Bangladesh police officials escort some of those accused in the murder of blogger and secular activist Ahmed Rajib Haider following a verdict at a court in Dhaka on December 31, 2015
A Bangladesh court sentenced two students to death on Thursday for the 2013 murder of a secular blogger, delivering the first convictions over a series of brutal killings that have rocked the Muslim-majority nation.
Ahmed Rajib Haider, 35, was hacked to death by machete-wielding attackers in February 2013, in the first of a string of attacks targeting secular writers.
The judge in the fast-track court on Thursday found both students and one other man, Maksudul Hasan, guilty of murder and convicted another five people on lesser charges related to Haider's death.
Hasan, 23, was given a life sentence.
One of the two students, who attended one of the country's top universities, is on the run and was sentenced in absentia.
"Two students of North South University, Faisal bin Nayem and Rezwanul Azad Rana, were sentenced to death. Rana has been a fugitive since the trial began," prosecutor Mahbubur Rahman told AFP.
Rahman said the two students had been "inspired" by the sermons of firebrand cleric Jashim Uddin Rahmani, 45, who was given five years in prison for abetting the murder.
"I am not satisfied. The judge said it was a pre-planned murder. They should have been given harsher punishments," he added.
Five more secular bloggers and a publisher have been brutally killed this year, triggering protests and claims that the government is not doing enough to protect dissident writers and activists.
Police say the banned Islamist group Ansarullah Bangla Team (ABT) was behind the attacks.
Haider, an architect, became a target of the group after he helped launch a massive protest against the leaders of the largest Islamist party, several of whom are accused of war crimes during Bangladesh's 1971 independence struggle against Pakistan.
Police said Haider had angered the students by writing against Islam and mocking the Prophet Mohammed on blog sites.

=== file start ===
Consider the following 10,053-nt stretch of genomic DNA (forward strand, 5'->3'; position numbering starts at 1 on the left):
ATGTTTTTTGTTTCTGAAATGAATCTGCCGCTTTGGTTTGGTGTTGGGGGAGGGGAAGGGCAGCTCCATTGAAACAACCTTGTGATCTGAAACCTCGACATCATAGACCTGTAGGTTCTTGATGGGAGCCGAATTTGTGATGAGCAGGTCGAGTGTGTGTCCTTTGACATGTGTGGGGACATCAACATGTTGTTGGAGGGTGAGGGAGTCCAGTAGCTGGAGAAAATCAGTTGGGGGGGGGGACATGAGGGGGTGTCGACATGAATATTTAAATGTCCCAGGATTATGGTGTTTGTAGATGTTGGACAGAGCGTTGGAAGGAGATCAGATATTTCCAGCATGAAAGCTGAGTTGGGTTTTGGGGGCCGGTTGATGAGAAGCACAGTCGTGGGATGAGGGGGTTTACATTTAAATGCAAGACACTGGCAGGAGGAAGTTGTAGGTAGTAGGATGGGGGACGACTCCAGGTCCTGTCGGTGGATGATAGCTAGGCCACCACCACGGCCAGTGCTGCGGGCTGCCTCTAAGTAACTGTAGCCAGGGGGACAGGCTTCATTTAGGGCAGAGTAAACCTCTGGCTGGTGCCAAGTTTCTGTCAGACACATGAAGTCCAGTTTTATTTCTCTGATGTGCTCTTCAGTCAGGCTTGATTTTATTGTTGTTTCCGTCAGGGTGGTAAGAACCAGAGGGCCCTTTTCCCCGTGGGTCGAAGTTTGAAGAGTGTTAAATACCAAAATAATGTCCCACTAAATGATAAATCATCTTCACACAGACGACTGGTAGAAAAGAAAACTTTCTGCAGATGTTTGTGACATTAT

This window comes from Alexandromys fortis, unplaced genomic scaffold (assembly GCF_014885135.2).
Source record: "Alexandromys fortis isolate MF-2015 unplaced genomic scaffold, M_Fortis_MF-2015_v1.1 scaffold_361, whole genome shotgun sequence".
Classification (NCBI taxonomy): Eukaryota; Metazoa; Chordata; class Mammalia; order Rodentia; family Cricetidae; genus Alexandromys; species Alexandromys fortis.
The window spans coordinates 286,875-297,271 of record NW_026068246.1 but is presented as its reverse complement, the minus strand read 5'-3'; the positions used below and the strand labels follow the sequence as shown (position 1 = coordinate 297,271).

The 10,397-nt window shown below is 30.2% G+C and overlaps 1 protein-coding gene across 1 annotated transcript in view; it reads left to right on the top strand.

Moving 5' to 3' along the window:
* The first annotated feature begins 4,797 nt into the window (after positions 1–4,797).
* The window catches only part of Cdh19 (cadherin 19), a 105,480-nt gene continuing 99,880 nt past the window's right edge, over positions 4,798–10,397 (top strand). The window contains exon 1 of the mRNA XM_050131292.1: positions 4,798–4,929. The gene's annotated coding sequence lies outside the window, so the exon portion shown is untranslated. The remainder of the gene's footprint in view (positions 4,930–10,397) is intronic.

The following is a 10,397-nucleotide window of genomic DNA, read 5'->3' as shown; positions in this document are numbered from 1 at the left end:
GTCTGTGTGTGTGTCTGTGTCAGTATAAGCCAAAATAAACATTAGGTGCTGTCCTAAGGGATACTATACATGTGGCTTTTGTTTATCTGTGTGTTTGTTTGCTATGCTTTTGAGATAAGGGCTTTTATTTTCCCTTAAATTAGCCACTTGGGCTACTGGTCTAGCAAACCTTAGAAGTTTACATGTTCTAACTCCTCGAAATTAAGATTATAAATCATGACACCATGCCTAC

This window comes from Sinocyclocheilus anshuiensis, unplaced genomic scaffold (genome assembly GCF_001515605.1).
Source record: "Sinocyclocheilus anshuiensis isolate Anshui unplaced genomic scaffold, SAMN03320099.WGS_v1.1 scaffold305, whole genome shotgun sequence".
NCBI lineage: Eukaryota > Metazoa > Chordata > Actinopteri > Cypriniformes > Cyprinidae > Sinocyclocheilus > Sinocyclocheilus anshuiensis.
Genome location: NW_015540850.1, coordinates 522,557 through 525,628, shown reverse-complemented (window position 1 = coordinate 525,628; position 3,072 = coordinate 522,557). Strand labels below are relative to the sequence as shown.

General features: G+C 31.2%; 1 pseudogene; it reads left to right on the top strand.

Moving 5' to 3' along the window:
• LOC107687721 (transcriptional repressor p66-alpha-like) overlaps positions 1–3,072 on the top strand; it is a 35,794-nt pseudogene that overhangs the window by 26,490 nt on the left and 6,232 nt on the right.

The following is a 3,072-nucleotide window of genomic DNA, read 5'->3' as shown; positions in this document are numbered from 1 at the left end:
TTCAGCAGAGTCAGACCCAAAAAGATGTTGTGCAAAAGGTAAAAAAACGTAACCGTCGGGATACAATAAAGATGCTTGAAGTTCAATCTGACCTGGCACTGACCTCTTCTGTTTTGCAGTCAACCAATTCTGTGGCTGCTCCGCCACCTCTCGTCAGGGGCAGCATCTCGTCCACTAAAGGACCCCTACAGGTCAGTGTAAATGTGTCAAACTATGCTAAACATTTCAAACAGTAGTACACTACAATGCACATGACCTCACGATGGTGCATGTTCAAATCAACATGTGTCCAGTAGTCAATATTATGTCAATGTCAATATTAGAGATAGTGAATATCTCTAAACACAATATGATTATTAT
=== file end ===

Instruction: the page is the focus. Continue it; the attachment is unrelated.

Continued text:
They said Rahmani, an ABT leader, had ordered the murders of other secular bloggers from jail while he was being tried for Haider's murder.
These include Avijit Roy, a US citizen of Bangladeshi origin who moderated an anti-religion website. He was killed in February.
Rahmani had preached that it was legal to kill atheist bloggers who campaigned against Islam, police said.
- Growing danger -
Haider's father said the sentences against some of those convicted were too lenient.
"I am not happy. These people are self-declared killers of my son. Yet not all of them got a death sentence," Nijam Uddin told AFP.
However, a lawyer for the defendants said they would appeal the verdict.
"In his verdict, the judge admitted there was no eye-witness to the murder. There was no way the two should get death penalty," Faruque Ahmed told AFP.
Secular groups have called nationwide protests and rallies to demand more protection for publishers, bloggers and writers, some of whom have fled the country or gone into hiding.
Several foreigners have also been murdered in recent months in Bangladesh, which has also suffered attacks on minority Sufi and Shiites Muslims.
A long-running political crisis in the majority Sunni Muslim but officially secular country has radicalised opponents of the government and analysts say Islamist extremists pose a growing danger.
Haider was the first secular blogger to be murdered in Bangladesh. After his death, the country's Islamist parties began to protest against other campaigning bloggers, accusing them of blasphemy and calling for their execution.
The secular government of Prime Minister Sheikh Hasina reacted by arresting four bloggers including one who was allegedly attacked by the same group of students accused of Haider's murder.
The government also blocked about a dozen websites and blogs to stem the furore, as well as stepping up security for the bloggers.